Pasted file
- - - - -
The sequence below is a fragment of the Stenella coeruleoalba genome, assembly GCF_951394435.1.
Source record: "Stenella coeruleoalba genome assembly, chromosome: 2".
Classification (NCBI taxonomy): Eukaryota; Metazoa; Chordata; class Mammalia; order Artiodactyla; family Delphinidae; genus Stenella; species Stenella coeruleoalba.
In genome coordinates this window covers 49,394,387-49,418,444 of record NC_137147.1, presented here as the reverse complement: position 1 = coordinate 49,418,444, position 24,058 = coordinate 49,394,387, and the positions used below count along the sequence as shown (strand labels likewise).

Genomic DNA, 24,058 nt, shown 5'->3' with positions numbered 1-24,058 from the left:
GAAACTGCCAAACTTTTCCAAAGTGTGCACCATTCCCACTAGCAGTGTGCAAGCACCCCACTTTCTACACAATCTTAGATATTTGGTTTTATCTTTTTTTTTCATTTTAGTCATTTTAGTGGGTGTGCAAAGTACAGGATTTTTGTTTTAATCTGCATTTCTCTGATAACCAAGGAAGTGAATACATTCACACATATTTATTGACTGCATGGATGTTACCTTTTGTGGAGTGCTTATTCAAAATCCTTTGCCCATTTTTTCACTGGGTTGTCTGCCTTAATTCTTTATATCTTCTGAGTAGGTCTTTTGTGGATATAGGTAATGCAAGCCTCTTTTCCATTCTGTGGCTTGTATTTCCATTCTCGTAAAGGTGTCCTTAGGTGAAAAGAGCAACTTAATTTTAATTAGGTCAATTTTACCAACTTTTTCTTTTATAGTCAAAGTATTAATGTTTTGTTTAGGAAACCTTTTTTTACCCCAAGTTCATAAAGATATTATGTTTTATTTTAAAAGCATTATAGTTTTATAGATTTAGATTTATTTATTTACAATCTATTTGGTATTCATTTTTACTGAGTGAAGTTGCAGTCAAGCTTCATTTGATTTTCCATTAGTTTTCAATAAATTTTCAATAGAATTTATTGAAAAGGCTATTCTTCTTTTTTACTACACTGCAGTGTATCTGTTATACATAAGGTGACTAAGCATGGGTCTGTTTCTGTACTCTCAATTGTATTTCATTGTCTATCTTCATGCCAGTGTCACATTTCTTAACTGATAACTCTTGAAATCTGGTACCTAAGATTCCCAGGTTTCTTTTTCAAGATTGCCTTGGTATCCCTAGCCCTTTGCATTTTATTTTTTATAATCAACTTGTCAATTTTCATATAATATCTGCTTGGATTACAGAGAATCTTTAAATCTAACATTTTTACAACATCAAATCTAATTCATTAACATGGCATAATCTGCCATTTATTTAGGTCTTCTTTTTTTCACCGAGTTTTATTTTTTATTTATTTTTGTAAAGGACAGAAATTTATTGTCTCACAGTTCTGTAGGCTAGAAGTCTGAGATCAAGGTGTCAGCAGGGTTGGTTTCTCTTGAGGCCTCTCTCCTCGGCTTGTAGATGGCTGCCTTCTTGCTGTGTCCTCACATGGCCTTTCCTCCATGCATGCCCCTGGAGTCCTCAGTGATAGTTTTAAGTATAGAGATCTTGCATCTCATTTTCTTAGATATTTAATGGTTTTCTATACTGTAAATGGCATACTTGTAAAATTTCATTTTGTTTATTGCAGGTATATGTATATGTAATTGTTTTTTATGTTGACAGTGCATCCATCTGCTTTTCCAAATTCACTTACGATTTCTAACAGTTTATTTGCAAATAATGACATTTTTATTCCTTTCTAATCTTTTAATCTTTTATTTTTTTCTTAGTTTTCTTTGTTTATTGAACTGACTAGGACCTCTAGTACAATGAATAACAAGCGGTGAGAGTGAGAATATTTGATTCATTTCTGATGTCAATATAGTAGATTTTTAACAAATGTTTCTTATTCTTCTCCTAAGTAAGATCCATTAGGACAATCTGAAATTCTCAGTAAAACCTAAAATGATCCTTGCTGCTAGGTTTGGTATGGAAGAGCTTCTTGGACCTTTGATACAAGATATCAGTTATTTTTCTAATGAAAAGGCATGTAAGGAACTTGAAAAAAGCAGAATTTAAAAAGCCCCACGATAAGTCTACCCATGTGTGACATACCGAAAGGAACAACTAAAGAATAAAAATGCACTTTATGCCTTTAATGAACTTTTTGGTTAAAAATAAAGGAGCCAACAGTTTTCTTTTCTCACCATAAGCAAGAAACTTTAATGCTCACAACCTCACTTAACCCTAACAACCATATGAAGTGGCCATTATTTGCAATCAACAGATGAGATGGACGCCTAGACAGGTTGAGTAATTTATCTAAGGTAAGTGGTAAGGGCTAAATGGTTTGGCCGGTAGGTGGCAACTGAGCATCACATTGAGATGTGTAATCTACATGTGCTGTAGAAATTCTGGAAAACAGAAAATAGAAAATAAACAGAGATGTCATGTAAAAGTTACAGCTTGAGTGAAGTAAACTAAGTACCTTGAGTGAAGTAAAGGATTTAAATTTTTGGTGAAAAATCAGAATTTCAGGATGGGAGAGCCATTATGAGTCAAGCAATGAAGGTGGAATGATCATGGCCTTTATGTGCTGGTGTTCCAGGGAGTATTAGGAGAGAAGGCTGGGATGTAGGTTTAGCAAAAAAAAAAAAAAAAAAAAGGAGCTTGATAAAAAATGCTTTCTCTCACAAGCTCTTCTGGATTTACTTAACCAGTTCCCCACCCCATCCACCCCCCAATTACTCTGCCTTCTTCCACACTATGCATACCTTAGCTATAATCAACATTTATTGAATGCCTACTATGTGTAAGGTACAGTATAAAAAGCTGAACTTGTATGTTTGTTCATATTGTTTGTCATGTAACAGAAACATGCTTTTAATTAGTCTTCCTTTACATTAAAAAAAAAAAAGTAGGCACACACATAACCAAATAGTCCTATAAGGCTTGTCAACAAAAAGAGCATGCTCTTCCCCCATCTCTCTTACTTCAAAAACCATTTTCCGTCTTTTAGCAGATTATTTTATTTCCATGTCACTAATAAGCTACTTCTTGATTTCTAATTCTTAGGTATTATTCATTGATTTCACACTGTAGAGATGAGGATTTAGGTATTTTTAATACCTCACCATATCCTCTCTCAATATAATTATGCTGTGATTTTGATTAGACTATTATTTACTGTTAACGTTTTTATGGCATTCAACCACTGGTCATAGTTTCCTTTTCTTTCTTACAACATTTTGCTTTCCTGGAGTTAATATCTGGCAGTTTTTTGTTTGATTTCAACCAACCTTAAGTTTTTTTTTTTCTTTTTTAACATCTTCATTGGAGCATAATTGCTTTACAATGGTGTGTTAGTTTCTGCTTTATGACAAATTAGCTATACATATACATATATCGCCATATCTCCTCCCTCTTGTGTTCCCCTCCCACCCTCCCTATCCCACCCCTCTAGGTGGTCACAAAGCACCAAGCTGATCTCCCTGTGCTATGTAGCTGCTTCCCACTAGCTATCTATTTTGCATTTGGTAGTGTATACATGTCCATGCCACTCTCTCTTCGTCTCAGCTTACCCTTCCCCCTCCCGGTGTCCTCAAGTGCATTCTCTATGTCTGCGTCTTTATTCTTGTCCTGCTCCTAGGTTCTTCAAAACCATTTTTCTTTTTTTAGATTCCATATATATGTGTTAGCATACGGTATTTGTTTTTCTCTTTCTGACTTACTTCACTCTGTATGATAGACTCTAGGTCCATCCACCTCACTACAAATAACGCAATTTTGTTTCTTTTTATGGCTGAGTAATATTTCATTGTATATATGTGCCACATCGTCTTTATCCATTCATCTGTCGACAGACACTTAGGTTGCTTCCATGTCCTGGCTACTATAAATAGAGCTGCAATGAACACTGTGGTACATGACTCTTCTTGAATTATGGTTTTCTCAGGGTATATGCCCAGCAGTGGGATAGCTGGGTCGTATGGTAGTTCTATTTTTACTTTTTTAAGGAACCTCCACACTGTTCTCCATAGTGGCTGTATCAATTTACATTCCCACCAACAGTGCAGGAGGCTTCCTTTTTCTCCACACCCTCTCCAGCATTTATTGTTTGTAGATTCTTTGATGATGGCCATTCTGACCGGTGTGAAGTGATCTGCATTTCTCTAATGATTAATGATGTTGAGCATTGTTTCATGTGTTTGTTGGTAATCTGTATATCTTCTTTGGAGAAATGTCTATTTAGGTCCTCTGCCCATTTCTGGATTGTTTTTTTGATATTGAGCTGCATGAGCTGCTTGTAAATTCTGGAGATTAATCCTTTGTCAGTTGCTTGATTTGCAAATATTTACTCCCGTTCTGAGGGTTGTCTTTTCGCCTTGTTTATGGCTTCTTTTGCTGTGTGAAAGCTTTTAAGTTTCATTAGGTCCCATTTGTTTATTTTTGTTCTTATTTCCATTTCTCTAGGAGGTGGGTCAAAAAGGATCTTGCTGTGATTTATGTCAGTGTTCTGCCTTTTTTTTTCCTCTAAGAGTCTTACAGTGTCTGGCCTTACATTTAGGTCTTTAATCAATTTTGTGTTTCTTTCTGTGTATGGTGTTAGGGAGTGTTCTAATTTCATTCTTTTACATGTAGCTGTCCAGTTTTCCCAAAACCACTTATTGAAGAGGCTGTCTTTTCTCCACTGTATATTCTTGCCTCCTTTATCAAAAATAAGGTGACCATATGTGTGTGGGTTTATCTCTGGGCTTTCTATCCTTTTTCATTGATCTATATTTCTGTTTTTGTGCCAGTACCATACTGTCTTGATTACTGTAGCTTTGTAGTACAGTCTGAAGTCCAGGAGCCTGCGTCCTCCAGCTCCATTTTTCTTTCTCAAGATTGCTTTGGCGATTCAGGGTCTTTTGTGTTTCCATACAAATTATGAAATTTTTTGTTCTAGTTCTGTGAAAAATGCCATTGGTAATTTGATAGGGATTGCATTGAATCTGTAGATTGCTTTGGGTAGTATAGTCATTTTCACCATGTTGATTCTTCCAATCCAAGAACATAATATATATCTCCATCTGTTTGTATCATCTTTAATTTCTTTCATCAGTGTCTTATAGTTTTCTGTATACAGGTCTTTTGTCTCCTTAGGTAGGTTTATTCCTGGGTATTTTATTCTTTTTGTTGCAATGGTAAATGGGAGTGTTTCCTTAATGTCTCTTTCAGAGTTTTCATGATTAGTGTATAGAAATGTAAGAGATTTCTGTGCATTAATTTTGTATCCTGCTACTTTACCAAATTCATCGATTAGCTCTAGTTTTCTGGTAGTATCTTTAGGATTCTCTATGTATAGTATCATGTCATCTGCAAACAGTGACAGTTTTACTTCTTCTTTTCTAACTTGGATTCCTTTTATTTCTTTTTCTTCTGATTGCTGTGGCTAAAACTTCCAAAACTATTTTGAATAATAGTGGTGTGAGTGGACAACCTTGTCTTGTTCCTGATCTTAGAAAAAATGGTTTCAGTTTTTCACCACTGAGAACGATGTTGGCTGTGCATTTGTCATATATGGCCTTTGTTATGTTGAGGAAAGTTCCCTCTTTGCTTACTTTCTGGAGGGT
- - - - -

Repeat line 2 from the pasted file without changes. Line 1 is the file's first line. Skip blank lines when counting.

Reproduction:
Source record: "Stenella coeruleoalba genome assembly, chromosome: 2".